Glossary Post 1

Here are a few terms that I find to be useful in terms of consumer health, which I found while researching for my birth and early life post.

Evidence-based:  “the development, implementation, and evaluation of effective programs and policies in public health through application of principles of scientific reasoning, including systematic uses of data and information systems, and appropriate use of behavioral science theory and program planning models. ” (Ross et. al, 2003)

I found this term on the birth slides in the class resources. I did know this word before this class, but not in the context of public health. It is of up-most importance for consumers to make health-related decisions based on what is in their best interest. For this reason, it is important for them to have access to information that takes all appropriate information into account. This includes risk factors, scientific studies, and data.

Cost-sharing: “The share of costs covered by your insurance that you pay out of your own pocket. This term generally includes deductibles, coinsurance, and co-payments, or similar charges, but it doesn’t include premiums, balance billing amounts for non-network providers, or the cost of non-covered services. Cost sharing in Medicaid and CHIP also includes premiums.” (Cost Sharing, n.d.)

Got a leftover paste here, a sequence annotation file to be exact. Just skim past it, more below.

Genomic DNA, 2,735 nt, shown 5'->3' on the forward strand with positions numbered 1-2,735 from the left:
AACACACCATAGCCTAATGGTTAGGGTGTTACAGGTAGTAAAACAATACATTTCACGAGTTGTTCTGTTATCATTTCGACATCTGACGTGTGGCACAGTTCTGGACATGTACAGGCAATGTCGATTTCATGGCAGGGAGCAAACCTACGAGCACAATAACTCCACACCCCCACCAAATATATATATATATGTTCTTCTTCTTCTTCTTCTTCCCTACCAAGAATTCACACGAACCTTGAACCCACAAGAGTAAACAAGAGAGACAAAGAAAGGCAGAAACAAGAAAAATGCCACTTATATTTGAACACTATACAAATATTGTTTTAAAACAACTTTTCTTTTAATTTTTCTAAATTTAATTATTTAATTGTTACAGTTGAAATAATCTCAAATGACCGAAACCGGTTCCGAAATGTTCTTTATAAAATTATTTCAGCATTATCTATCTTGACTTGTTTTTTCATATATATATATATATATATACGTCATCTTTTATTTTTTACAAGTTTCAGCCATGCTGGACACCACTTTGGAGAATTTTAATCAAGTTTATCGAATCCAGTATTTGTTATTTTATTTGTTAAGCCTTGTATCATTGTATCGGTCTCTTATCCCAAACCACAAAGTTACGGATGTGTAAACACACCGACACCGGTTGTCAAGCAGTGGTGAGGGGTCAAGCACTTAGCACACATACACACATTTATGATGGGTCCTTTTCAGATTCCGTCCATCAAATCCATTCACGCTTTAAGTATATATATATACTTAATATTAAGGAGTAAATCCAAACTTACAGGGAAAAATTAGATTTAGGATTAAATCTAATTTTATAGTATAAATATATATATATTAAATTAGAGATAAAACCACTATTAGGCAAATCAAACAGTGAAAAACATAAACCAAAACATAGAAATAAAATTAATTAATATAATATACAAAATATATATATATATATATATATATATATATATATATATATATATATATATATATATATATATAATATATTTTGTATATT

I have come across this term a few times so far, as this is only my second quarter studying public health. I most recently came across it when doing my research for my early life prompt. I think this term is important, because it is a very common word used in the context of health care, and the definition can be confusing for many consumers.

Preconception:  Occurring before fertilization of an ovum, as in genetic counseling.” (Preconeption, 2009)

I came across the medical meaning of the term while studying the birth slides. It stuck in my mind, because I know the word under a different meaning. The second definition of preconception in the Medical Dictionary is: “An idea or belief held before analysis or investigation,” which is what the meaning that I have always associated with the word. This is important in the context of consumer health because those doing their research on induction technology may not know the medical definition of this word, and knowing it will likely make their research a lot less confusing.


Brownson, Ross C., Elizabeth A. Baker, Terry L. Leet, and Kathleen N. Gillespie, Editors. Evidence-Based Public Health. New York: Oxford University Press, 2003.

Cost Sharing. (n.d.). Retrieved from

Pearson, R. (2016). Consumer Health: Birth, Birth Options, Maternal-Child Consumer Issues [PowerPoint Slides]. Retrieved from chrome-extension://bpmcpldpdmajfigpchkicefoigmkfalc/views/app.html

Preconception. (2009). In Medical Dictionary . Retrieved from



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